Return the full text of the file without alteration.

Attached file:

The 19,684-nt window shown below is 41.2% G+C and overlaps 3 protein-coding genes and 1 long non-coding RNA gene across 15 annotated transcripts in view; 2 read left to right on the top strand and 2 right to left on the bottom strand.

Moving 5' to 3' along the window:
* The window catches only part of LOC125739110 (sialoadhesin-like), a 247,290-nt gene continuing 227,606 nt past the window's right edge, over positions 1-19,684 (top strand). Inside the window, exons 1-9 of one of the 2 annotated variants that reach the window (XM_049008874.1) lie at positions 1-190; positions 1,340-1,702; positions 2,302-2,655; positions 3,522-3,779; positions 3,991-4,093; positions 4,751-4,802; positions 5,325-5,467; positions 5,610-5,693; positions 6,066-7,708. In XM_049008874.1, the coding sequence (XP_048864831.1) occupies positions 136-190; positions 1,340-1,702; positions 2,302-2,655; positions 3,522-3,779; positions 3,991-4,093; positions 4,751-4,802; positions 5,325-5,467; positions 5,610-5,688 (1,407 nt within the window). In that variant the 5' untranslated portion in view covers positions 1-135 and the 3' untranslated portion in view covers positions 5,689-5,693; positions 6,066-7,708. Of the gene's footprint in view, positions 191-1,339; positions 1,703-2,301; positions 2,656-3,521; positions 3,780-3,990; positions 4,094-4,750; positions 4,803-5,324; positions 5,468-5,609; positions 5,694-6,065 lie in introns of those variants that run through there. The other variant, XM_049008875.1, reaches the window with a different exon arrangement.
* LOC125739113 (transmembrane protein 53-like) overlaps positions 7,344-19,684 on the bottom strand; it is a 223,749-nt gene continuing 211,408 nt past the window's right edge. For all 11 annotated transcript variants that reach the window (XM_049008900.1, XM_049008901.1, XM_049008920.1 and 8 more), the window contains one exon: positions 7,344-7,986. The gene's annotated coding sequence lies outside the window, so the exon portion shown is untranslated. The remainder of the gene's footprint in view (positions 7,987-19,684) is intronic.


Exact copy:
The 19,684-nt window shown below is 41.2% G+C and overlaps 3 protein-coding genes and 1 long non-coding RNA gene across 15 annotated transcripts in view; 2 read left to right on the top strand and 2 right to left on the bottom strand.

Moving 5' to 3' along the window:
* The window catches only part of LOC125739110 (sialoadhesin-like), a 247,290-nt gene continuing 227,606 nt past the window's right edge, over positions 1-19,684 (top strand). Inside the window, exons 1-9 of one of the 2 annotated variants that reach the window (XM_049008874.1) lie at positions 1-190; positions 1,340-1,702; positions 2,302-2,655; positions 3,522-3,779; positions 3,991-4,093; positions 4,751-4,802; positions 5,325-5,467; positions 5,610-5,693; positions 6,066-7,708. In XM_049008874.1, the coding sequence (XP_048864831.1) occupies positions 136-190; positions 1,340-1,702; positions 2,302-2,655; positions 3,522-3,779; positions 3,991-4,093; positions 4,751-4,802; positions 5,325-5,467; positions 5,610-5,688 (1,407 nt within the window). In that variant the 5' untranslated portion in view covers positions 1-135 and the 3' untranslated portion in view covers positions 5,689-5,693; positions 6,066-7,708. Of the gene's footprint in view, positions 191-1,339; positions 1,703-2,301; positions 2,656-3,521; positions 3,780-3,990; positions 4,094-4,750; positions 4,803-5,324; positions 5,468-5,609; positions 5,694-6,065 lie in introns of those variants that run through there. The other variant, XM_049008875.1, reaches the window with a different exon arrangement.
* LOC125739113 (transmembrane protein 53-like) overlaps positions 7,344-19,684 on the bottom strand; it is a 223,749-nt gene continuing 211,408 nt past the window's right edge. For all 11 annotated transcript variants that reach the window (XM_049008900.1, XM_049008901.1, XM_049008920.1 and 8 more), the window contains one exon: positions 7,344-7,986. The gene's annotated coding sequence lies outside the window, so the exon portion shown is untranslated. The remainder of the gene's footprint in view (positions 7,987-19,684) is intronic.